I believe humanity constitutes the essence of leftism
Adonis: I believe humanity constitutes the essence of leftism. And this essence lies in change. Human beings are not a static entity. Human being is always in the process of becoming. There should always be prospects for a change in the future. The future is basically constructed by human beings. Kaiser Haq: You said that the perfume of poetry should be able to combat the dark forces. What do you mean by that? Adonis: My poetry has its own force. For example, if we consider the door is rectangular, it’s a very simplistic and linear expression. But if we say that the door is like a woman who is opening her arms, then it gets some different meaning and different nuance. There is an interesting chemistry between the world, the word and the self. And there is also a kind of triangular connection between the world, the word and the self. It is important to me to create a world of images. The Arabic language is very corporeal. It has got some sensorial charm. It also has got some vocal and tactile charm, which sometimes goes beyond our intellectuality. So, it is always important to me to create a world of images through language, which I call “the world of images.” If we consider the whole world to be a flower, then we can consider poetry to be the perfume of that flower.
If we consider the whole world to be a flower, then we can consider poetry to be the perfume of that flower.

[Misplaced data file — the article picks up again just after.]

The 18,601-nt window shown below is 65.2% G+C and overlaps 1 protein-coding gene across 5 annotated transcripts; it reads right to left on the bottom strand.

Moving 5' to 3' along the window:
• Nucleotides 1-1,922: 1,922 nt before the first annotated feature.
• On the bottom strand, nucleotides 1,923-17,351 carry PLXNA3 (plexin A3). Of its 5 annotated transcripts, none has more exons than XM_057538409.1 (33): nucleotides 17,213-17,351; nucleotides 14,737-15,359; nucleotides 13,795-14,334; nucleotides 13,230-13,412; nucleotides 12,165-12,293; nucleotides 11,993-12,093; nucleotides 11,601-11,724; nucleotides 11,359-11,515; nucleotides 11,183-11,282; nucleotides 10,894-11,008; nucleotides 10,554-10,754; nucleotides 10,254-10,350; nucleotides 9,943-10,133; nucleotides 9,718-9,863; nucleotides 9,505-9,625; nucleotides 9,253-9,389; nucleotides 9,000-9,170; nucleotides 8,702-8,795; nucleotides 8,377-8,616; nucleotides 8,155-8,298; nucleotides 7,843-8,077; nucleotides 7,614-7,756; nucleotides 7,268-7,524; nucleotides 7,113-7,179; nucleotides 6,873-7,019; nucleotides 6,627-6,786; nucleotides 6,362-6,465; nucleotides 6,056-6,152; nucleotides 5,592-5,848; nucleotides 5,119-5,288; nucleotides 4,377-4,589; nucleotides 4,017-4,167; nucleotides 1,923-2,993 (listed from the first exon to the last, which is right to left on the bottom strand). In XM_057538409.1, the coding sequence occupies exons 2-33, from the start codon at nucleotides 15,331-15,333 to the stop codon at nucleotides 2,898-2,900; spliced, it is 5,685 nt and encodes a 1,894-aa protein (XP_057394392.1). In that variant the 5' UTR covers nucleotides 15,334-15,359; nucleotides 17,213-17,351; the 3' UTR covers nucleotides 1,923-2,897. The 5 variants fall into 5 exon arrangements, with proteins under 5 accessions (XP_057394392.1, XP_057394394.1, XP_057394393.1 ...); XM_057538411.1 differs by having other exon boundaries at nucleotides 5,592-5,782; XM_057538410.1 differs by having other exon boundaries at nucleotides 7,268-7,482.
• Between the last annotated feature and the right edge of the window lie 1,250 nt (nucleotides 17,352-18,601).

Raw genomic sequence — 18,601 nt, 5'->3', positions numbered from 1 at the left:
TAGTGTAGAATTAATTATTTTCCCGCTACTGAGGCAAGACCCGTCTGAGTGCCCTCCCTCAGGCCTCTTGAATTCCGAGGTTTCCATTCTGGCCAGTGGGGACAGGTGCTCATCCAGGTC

Kaiser Haq: Do you think people are more interested in a flower than its perfume? Adonis: I think the American society and the American politics could be that flower we are always looking for. This is the flower of money, this is the flower of politics and this is the flower of power. The American politics distorts the smell of this flower. Kaiser Haq: The recent events in the Middle East have provoked sharp comments from you. Would you share your thoughts on that? Adonis: The Arab Spring opened up a new horizon for the Arab people. But at the same time, the United States of America created the Spring the way it had created Osama Bin Laden. It has destroyed poor people instead of destroying poverty. The Arab Spring has destroyed some of the Arab countries, such as Libya, Iraq and Lebanon. These countries are suffering because of American politics. Kaiser Haq: In literary festivals, one topic that keeps coming up is the increasing difficulty of circulating literature and the declining readership and the declining reading habit in the younger generations. Adonis: I am not really worried about the new generations because they read more than readers of the previous generations. Different media that have emerged are helpful for facilitating the act of reading and also, the documentation process. I am quite hopeful about the new generation.